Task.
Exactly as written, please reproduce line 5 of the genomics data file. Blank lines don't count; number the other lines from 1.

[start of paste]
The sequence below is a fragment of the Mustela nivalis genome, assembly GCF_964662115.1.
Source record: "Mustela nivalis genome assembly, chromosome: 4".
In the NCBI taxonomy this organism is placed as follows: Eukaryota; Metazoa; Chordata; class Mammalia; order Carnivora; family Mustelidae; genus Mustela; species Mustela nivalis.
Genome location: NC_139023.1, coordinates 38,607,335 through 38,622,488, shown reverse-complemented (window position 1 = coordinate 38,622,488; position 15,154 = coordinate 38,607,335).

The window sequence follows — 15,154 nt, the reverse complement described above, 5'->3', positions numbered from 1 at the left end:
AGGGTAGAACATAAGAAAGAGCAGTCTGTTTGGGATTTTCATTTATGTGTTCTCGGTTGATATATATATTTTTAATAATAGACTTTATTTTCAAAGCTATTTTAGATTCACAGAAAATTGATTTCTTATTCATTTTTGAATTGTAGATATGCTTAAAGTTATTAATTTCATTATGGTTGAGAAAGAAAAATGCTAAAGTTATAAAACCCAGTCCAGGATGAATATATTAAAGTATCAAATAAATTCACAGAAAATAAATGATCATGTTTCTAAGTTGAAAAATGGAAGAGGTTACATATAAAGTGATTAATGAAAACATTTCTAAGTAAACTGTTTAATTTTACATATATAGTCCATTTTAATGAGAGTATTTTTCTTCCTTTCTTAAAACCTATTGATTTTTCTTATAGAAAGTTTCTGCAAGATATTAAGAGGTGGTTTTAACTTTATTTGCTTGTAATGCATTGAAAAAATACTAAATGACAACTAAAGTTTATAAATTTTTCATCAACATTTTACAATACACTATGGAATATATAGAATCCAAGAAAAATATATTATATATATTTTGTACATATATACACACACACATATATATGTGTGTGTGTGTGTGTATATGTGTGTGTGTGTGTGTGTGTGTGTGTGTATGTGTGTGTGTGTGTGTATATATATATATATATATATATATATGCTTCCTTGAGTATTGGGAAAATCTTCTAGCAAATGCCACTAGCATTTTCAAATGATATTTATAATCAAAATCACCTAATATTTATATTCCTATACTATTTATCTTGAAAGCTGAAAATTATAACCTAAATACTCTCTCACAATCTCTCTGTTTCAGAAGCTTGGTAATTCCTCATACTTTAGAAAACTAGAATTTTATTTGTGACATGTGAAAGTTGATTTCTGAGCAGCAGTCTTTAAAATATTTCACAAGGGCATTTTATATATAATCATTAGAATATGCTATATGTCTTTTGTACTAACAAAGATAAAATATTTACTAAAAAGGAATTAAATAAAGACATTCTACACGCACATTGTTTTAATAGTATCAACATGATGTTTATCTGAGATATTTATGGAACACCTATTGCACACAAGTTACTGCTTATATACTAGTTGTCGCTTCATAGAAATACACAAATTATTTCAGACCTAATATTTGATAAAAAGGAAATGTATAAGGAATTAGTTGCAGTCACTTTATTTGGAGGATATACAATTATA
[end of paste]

The window sequence follows — 15,154 nt, the reverse complement described above, 5'->3', positions numbered from 1 at the left end: